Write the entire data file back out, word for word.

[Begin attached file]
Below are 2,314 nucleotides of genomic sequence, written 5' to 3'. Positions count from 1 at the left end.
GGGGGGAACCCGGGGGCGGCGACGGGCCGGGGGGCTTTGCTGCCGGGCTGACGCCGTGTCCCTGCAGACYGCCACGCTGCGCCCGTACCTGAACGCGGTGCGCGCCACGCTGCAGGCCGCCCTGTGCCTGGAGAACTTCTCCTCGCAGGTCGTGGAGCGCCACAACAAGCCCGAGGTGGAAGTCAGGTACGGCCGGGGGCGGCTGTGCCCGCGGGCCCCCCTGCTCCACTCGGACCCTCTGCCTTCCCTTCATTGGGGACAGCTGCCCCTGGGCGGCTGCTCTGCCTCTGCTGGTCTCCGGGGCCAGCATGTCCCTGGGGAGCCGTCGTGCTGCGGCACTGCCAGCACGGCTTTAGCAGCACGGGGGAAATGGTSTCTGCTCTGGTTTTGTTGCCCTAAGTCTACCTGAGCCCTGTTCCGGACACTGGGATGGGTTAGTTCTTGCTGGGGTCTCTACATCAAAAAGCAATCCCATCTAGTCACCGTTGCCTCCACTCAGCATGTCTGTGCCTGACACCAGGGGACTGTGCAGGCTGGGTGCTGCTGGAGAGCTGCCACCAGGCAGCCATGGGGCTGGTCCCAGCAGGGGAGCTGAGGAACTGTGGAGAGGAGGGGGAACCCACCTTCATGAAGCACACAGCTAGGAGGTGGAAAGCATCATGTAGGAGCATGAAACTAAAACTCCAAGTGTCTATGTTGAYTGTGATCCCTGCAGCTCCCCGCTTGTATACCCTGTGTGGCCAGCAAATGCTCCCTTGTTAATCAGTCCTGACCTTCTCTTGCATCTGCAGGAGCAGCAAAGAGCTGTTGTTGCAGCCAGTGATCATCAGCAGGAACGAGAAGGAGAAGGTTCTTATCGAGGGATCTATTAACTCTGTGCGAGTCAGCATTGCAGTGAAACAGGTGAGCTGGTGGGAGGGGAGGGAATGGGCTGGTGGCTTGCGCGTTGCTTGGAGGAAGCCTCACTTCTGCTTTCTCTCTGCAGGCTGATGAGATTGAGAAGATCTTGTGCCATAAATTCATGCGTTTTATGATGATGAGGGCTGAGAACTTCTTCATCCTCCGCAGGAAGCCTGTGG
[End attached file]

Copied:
Below are 2,314 nucleotides of genomic sequence, written 5' to 3'. Positions count from 1 at the left end.
GGGGGGAACCCGGGGGCGGCGACGGGCCGGGGGGCTTTGCTGCCGGGCTGACGCCGTGTCCCTGCAGACYGCCACGCTGCGCCCGTACCTGAACGCGGTGCGCGCCACGCTGCAGGCCGCCCTGTGCCTGGAGAACTTCTCCTCGCAGGTCGTGGAGCGCCACAACAAGCCCGAGGTGGAAGTCAGGTACGGCCGGGGGCGGCTGTGCCCGCGGGCCCCCCTGCTCCACTCGGACCCTCTGCCTTCCCTTCATTGGGGACAGCTGCCCCTGGGCGGCTGCTCTGCCTCTGCTGGTCTCCGGGGCCAGCATGTCCCTGGGGAGCCGTCGTGCTGCGGCACTGCCAGCACGGCTTTAGCAGCACGGGGGAAATGGTSTCTGCTCTGGTTTTGTTGCCCTAAGTCTACCTGAGCCCTGTTCCGGACACTGGGATGGGTTAGTTCTTGCTGGGGTCTCTACATCAAAAAGCAATCCCATCTAGTCACCGTTGCCTCCACTCAGCATGTCTGTGCCTGACACCAGGGGACTGTGCAGGCTGGGTGCTGCTGGAGAGCTGCCACCAGGCAGCCATGGGGCTGGTCCCAGCAGGGGAGCTGAGGAACTGTGGAGAGGAGGGGGAACCCACCTTCATGAAGCACACAGCTAGGAGGTGGAAAGCATCATGTAGGAGCATGAAACTAAAACTCCAAGTGTCTATGTTGAYTGTGATCCCTGCAGCTCCCCGCTTGTATACCCTGTGTGGCCAGCAAATGCTCCCTTGTTAATCAGTCCTGACCTTCTCTTGCATCTGCAGGAGCAGCAAAGAGCTGTTGTTGCAGCCAGTGATCATCAGCAGGAACGAGAAGGAGAAGGTTCTTATCGAGGGATCTATTAACTCTGTGCGAGTCAGCATTGCAGTGAAACAGGTGAGCTGGTGGGAGGGGAGGGAATGGGCTGGTGGCTTGCGCGTTGCTTGGAGGAAGCCTCACTTCTGCTTTCTCTCTGCAGGCTGATGAGATTGAGAAGATCTTGTGCCATAAATTCATGCGTTTTATGATGATGAGGGCTGAGAACTTCTTCATCCTCCGCAGGAAGCCTGTGG